China: The Bear Case

Today I read a brilliant interview with Vitaliy Katsenelson – author, teacher and Director of Research / Portfolio Manager at Investment Management Associates Inc, a money management firm based in Denver, Colorado.

Vitaliy provides possibly the best discussion of the Chinese economy that I have read, as well as some discussion on Japan. Like Jim Chanos, whose recent article in Fortune also warrants reading, Vitaliy’s outlook on China is bearish.

Whilst there are differing opinions about what’s going on in China, Vitaliy’s ability to connect the dots is impressive. Regardless of your perspective, whatever happens in these two economies – China and Japan – is of paramount importance to Australia since they represent our two largest export markets (see below chart).

Below is an extract of the best bits, split-out by theme, as well as some observations of my own. I recommend that readers with spare time check out the full interview for themselves.

China: an inherently unstable economy:

Today the conventional wisdom is that somehow the Chinese economy is better managed than its competitors, very similar to how people viewed Japan in the 1970s and 1980s. Back then people were absolutely convinced that Japan was the superior country with superior policies and that its economy was unstoppable. We all know how that ended…

When we look at China, the conventional wisdom says that the government is very, very smart, and therefore they can do a very good job in steering the economy in the right way… but it is impossible to centrally manage an economy of China’s size…

Having government control over the levers of the economy can have advantages. For example, by taking prompt action, the Chinese government was able to pull the economy out of the recession remarkably fast, basically by fire-housing the stimulus package that was equivalent to 12% GDP. That’s the advantage. The only problem is that these kinds of short-term advantages come with long-term, painful consequences…

When you have a huge government presence in the economy, you also have a huge bureaucracy, and bureaucracy brings corruption… Corruption breeds misallocation of capital, because the capital flows not to the best use, but it basically flows to whatever the political connection or whatever the bribe is directed to…
When you have a government-managed economy, it creates excesses. China has huge excesses in the industrial sector, as well as in commercial and residential real estate… The true magnitude of these excesses will come to the surface once the economy slows down…

In essence, you’ve got a relatively small group of individuals who are making big decisions about China’s economy and where production should be, in what sectors, etc… but it’s not a sustainable growth… Because the growth is being induced by government spending, by a misallocation of capital…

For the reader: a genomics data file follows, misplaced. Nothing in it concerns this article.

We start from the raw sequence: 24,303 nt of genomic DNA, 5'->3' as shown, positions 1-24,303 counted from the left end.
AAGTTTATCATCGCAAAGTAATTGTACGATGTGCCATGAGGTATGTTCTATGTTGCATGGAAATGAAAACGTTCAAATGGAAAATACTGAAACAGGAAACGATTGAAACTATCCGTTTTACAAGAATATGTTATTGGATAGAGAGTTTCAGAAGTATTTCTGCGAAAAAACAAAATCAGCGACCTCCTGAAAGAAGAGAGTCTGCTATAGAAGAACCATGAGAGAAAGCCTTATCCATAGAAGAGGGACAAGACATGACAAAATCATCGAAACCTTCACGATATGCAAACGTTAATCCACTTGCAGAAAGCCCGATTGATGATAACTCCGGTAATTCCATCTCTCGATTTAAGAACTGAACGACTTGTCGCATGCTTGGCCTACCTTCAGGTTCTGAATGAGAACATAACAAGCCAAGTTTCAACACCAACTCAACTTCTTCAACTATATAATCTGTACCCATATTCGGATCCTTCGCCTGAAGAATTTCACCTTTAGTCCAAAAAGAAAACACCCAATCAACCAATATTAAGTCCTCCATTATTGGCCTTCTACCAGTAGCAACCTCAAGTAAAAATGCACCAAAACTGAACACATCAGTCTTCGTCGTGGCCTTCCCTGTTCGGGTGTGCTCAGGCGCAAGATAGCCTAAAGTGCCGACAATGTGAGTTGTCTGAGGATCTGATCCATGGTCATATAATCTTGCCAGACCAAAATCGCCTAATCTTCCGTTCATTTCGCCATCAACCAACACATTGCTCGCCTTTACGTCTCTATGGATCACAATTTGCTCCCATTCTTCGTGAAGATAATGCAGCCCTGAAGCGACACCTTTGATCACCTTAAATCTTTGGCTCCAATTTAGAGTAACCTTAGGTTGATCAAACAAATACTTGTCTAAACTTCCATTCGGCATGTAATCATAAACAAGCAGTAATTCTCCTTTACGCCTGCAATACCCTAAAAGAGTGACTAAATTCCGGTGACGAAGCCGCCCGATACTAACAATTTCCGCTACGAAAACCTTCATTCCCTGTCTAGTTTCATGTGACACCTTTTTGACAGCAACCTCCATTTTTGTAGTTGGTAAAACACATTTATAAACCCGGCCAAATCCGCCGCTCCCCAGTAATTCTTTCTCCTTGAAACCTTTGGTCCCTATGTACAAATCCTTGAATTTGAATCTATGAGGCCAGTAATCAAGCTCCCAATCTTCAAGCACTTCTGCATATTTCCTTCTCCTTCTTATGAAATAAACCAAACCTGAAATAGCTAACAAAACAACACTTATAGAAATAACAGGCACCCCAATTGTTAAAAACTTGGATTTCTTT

The vacancy rate on commercial real estate in China is fairly high, but they still keep on building new office buildings because they think they will always grow. So therefore as long as they keep building, that activity will be registered as growth, until they stop. And when they do stop, they’ll drown in overcapacity, and they won’t be building new skyscrapers for a very long time…

The Chinese built an entire city, Ordos, in Inner Mongolia for 1.5 million residents and it is completely empty. These are classic examples of the sort of excesses going on in China… The equivalent of building bridges to nowhere, but on a very large – Chinese – scale… As long as they keep building new bridges, the economic numbers will register that there is growth, but at some point the piper will have to be paid, and these projects have a negative return on capital…

The problem with China is pretty much the same as with any bubble. Though it may have had a solid foundation under it, it is simply a good thing taken too far. If you look at the railroad bubble in the United States, the country did need railroads, but we built too many…

The same thing happened with the technology bubble in 1998. The Internet was transformative to our economy, no question about it. But, again, it was taken too far… China is just a good thing taken too far, and if you add government involvement and corruption into the mix, you will get a bubble that is taken a lot further than you would normally expect… The actions taken by the Chinese government, especially after the recent global recession, have basically supersized the bubble that was already forming. ..

The Chinese government is extremely concerned about the economy slowing down because that is likely to lead to political unrest. A lot of that potential friction comes because a lot of people moved from villages to the cities. China has an almost nonexistent social safety net system. So people who lose jobs don’t complain, they riot…

The Chinese government is afraid of political unrest, and therefore they quickly released a tremendous amount of stimulus into the economy, then followed it up with encouraging bank loans equal to 29% of GDP in 2009, a huge increase. When you infuse this much debt into an economy, it’s impossible to have good capital allocation decisions. While the economy is growing, the bad debt won’t be so apparent, but it certainly will be when the economic growth slows…

One way to think about the Chinese economy is by comparing it to the bus in the movie Speed… In the movie, a bus was wired with explosives that would blow up if the bus’s speed dropped below 50 miles an hour.

Since China is manufacturer to the world, that manufacturing business comes with a lot of fixed costs. Factories, equipment need financing, and they are mainly financed by debt – another fixed cost. The high level of fixed costs doesn’t afford China an economic slowdown, but when it happens, the consequences will be dire. High fixed costs are great when revenues are rising as income grows at a faster rate than sales. But they are devastating to profitability when sales decline: costs decline at a slower rate than sales and you start losing money, fast…

A return of U.S. and European consumers is extremely important to the health of the Chinese economy… Chinese consumers represent one-third of a 5-trillion-dollar economy. If you look at the size of the U.S. and European Union together, they are equal to a 30-trillion-dollar economy, and the consumers there constitute about two-thirds of those economies.